A noxious weed in the United States, Common Teasel (and Cut-leaf Teasel) is originally from Africa and Europe. It arrived during the 1700’s and is now common alongside roads and disturbed areas. This monocarpic species begins with basal leaves but bolts upwards typically during the second year. Many insects and small invertebrates become caught in the “cups” between the leaves and stem, allowing it to absorb more Nitrogen and Phosphorus (possibly a form of partial carnivory?).
Dipsacus fullonum (Common Teasel, Fuller’s Teasel) [synonym D. sylvestris]
Subspecies: subsp. fullonum, sylvestris
Native: Europe, northern Africa, temperate Asia
Hardiness Zones: 4-8
Height: to 2m
Diameter: to 70cm
Root System: shallow taproot (60cm tall, 3cm wide) with extensive lateral roots, yellow
Growth Rate: moderate to fast, pioneer species in disturbed areas, not a climax species
Age: typically biennial, rarely to 4 years
Tolerates: heavy clay soils,
Problems (major): none
Problems (minor): These are noxious weeds in many regions of the United States of America but are intolerant of thick shade.
Soil requirements: tolerates sandy, loamy, clay, and hard clay soils, prefers moist and rich sites
Air requirements: air pollution
Watering requirement: low to medium; typically in moist, meric habitats, sometimes xeric (dry) conditions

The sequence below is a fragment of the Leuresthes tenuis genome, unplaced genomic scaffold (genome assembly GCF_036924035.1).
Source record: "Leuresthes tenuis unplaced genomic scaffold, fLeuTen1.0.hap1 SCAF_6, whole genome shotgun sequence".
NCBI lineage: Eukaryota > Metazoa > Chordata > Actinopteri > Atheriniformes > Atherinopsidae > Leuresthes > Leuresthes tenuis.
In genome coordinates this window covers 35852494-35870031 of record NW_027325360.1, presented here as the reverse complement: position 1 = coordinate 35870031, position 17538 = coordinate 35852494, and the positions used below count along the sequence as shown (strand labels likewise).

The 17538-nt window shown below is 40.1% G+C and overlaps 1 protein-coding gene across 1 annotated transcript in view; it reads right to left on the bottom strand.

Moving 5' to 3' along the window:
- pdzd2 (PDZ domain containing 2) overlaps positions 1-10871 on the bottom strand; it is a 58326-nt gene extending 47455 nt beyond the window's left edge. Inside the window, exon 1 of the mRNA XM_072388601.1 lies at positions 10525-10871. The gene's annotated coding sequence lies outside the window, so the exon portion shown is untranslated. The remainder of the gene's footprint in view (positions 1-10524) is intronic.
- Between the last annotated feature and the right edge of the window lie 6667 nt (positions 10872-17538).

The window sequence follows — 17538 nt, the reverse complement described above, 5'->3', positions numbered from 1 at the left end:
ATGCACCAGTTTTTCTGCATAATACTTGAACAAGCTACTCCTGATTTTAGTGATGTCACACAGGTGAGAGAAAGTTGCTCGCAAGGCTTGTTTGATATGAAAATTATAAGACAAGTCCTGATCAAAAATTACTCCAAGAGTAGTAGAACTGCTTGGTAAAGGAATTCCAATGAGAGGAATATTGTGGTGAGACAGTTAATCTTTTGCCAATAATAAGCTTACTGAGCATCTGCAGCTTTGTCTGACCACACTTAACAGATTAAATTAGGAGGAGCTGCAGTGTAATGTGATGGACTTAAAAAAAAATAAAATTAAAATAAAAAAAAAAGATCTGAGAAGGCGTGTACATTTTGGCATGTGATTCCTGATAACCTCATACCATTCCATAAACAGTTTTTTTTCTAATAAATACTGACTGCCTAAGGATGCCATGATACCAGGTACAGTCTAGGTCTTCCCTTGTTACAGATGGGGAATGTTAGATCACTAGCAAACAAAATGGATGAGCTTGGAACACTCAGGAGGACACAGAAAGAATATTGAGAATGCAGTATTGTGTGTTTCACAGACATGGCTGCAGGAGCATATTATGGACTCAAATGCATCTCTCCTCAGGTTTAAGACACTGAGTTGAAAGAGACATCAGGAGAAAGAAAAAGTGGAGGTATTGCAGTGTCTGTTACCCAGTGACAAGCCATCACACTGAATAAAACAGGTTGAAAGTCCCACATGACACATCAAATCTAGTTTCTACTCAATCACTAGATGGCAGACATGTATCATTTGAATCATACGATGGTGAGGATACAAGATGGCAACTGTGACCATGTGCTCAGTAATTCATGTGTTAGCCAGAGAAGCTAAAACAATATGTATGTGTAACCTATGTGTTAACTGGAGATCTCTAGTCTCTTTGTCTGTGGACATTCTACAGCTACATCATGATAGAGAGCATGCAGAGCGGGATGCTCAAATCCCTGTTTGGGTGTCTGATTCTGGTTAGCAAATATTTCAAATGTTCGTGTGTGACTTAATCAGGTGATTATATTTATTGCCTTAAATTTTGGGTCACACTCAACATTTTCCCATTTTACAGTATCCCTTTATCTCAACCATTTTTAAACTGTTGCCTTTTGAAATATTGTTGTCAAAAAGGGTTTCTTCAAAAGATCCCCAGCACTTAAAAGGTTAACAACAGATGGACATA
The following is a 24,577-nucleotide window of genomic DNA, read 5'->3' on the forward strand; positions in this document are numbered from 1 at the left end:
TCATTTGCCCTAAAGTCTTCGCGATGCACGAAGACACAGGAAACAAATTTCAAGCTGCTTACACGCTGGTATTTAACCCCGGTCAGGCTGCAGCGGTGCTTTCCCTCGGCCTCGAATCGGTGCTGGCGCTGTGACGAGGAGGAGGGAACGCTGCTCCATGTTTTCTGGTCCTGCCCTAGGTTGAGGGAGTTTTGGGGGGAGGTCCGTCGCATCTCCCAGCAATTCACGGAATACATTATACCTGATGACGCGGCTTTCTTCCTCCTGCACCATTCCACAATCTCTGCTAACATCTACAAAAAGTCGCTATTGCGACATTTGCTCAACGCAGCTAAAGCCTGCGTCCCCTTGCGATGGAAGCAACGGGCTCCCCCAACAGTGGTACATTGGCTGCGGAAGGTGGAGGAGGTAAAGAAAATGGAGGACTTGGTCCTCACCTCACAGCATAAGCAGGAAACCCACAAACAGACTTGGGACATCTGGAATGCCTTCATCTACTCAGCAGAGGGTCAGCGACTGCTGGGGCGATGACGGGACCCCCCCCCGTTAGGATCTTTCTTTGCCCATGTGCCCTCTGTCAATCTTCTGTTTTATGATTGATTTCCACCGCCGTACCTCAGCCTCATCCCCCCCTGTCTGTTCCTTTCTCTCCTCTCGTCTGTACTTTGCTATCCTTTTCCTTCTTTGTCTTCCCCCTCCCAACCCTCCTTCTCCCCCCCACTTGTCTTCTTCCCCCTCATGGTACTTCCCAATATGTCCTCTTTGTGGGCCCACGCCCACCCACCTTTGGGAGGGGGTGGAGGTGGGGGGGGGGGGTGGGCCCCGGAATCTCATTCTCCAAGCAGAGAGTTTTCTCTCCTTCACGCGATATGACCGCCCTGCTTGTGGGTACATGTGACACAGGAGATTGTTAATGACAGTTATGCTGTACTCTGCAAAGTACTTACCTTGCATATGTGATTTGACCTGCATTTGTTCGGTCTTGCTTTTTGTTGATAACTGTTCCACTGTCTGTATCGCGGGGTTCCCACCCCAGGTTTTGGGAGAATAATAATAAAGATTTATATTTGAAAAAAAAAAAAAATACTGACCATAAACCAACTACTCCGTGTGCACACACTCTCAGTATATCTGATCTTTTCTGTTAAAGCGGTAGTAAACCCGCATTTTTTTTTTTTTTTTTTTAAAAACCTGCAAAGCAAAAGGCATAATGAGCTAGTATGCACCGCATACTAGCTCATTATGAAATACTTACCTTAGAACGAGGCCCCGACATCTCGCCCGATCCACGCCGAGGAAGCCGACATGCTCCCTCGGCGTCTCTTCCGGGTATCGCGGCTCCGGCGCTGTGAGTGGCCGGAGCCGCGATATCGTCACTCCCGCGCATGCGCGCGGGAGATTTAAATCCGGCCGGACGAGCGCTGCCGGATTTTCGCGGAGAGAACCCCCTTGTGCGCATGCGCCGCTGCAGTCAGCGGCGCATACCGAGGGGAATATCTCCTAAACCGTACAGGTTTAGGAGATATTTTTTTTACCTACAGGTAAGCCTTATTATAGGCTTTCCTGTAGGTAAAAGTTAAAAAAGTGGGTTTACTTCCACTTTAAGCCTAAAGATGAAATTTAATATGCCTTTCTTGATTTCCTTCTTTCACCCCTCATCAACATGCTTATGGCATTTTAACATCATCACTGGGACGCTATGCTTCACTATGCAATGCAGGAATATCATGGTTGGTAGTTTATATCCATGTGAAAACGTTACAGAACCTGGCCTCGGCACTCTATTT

Sun requirement: full sun to part sun
Leaves: initially basal before bolting; basal with rounded serrations, oblong-oblanceolate; non-basal opposite, white midvein, stem-clasping (13cm deep space between leaf and stem, water collection, possible carnivorous or simply retrieves nutrients from drowned, decaying insects and small invertebrates), entire, toothed-wavy margins (pinnatifid in D. laciniatus, Cut-Leaf Teasel), 30cm long by 8cm wide
Stem: robust, hollow, erect, spiny
Flower structure: egg- or cone-shaped inflorescence (1-35 per plant), prickly bracts underneath curve upwards, 250-1500 flowers (each lasting 1 day), perfect, protandous (pollen release before stigma receptive), purple (white in D. laciniatus), self-fertile
Flowering frequency: monocarpic (usually at end of second year), April-October
Fruit type: possibly exceeding 3,000 seeds per inflorescence, to 34,000 for an extremely healthy and well-pollinated adult
Fruit dispersal: typically within 1.5m (dropping, rolling), water (viability remains up to 22 days floating), humans or other animals, not by wind
Seeds require stratification: no (although a short, cold dormancy period promotes germination), quick to germinate and lose viability
Subterranean storage organ: taproot
Annual/Biennial/Perennial: biennial or short-lived perennial
The egg or cone-shaped inflorescences on these have spiny bracts underneath curving upwards. The flowers are purple on Common Teasel and extremely prolific seed producers. The cup-shaped region which catches water may also trap insects. It is believed that these may be a form of partial carnivory or simply a mechanism to retrieve nutrients from decaying animals.
These were previously used for medicinal purposes or to tease certain fabrics/cotton apart.
All of the images provided were taken by me. They may be used for educational/informational purposes only, provided that this article/online journal is appropriately cited first.